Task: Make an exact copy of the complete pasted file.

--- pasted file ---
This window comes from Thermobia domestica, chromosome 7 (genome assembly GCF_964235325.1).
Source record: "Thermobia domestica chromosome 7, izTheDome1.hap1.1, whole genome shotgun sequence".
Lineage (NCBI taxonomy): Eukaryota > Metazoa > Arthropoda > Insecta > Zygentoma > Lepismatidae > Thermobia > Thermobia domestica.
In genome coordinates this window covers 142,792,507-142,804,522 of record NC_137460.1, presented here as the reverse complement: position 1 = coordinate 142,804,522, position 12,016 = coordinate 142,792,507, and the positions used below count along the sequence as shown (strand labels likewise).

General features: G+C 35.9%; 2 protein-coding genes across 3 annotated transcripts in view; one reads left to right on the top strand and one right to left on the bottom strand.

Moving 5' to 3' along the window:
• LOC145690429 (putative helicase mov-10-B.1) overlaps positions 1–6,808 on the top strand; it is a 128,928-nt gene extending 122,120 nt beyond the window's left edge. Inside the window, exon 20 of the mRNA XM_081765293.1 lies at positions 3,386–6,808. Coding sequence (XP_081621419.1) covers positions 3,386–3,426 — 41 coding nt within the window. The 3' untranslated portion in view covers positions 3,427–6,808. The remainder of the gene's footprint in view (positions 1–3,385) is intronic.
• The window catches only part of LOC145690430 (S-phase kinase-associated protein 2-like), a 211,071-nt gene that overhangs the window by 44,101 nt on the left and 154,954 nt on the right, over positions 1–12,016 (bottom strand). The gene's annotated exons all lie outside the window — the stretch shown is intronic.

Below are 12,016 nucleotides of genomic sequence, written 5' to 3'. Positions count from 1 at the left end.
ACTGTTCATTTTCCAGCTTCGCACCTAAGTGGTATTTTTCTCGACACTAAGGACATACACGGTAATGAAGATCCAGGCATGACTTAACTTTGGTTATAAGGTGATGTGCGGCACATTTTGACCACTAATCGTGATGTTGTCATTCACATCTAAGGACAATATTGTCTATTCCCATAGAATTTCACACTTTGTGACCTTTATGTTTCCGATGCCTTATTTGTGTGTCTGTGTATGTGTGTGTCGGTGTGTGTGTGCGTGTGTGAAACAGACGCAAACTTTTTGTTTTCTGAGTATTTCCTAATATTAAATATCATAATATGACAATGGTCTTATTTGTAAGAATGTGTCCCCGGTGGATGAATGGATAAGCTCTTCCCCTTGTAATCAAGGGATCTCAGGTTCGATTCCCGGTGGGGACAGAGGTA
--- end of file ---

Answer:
This window comes from Thermobia domestica, chromosome 7 (genome assembly GCF_964235325.1).
Source record: "Thermobia domestica chromosome 7, izTheDome1.hap1.1, whole genome shotgun sequence".
Lineage (NCBI taxonomy): Eukaryota > Metazoa > Arthropoda > Insecta > Zygentoma > Lepismatidae > Thermobia > Thermobia domestica.
In genome coordinates this window covers 142,792,507-142,804,522 of record NC_137460.1, presented here as the reverse complement: position 1 = coordinate 142,804,522, position 12,016 = coordinate 142,792,507, and the positions used below count along the sequence as shown (strand labels likewise).

General features: G+C 35.9%; 2 protein-coding genes across 3 annotated transcripts in view; one reads left to right on the top strand and one right to left on the bottom strand.

Moving 5' to 3' along the window:
• LOC145690429 (putative helicase mov-10-B.1) overlaps positions 1–6,808 on the top strand; it is a 128,928-nt gene extending 122,120 nt beyond the window's left edge. Inside the window, exon 20 of the mRNA XM_081765293.1 lies at positions 3,386–6,808. Coding sequence (XP_081621419.1) covers positions 3,386–3,426 — 41 coding nt within the window. The 3' untranslated portion in view covers positions 3,427–6,808. The remainder of the gene's footprint in view (positions 1–3,385) is intronic.
• The window catches only part of LOC145690430 (S-phase kinase-associated protein 2-like), a 211,071-nt gene that overhangs the window by 44,101 nt on the left and 154,954 nt on the right, over positions 1–12,016 (bottom strand). The gene's annotated exons all lie outside the window — the stretch shown is intronic.

Below are 12,016 nucleotides of genomic sequence, written 5' to 3'. Positions count from 1 at the left end.
ACTGTTCATTTTCCAGCTTCGCACCTAAGTGGTATTTTTCTCGACACTAAGGACATACACGGTAATGAAGATCCAGGCATGACTTAACTTTGGTTATAAGGTGATGTGCGGCACATTTTGACCACTAATCGTGATGTTGTCATTCACATCTAAGGACAATATTGTCTATTCCCATAGAATTTCACACTTTGTGACCTTTATGTTTCCGATGCCTTATTTGTGTGTCTGTGTATGTGTGTGTCGGTGTGTGTGTGCGTGTGTGAAACAGACGCAAACTTTTTGTTTTCTGAGTATTTCCTAATATTAAATATCATAATATGACAATGGTCTTATTTGTAAGAATGTGTCCCCGGTGGATGAATGGATAAGCTCTTCCCCTTGTAATCAAGGGATCTCAGGTTCGATTCCCGGTGGGGACAGAGGTA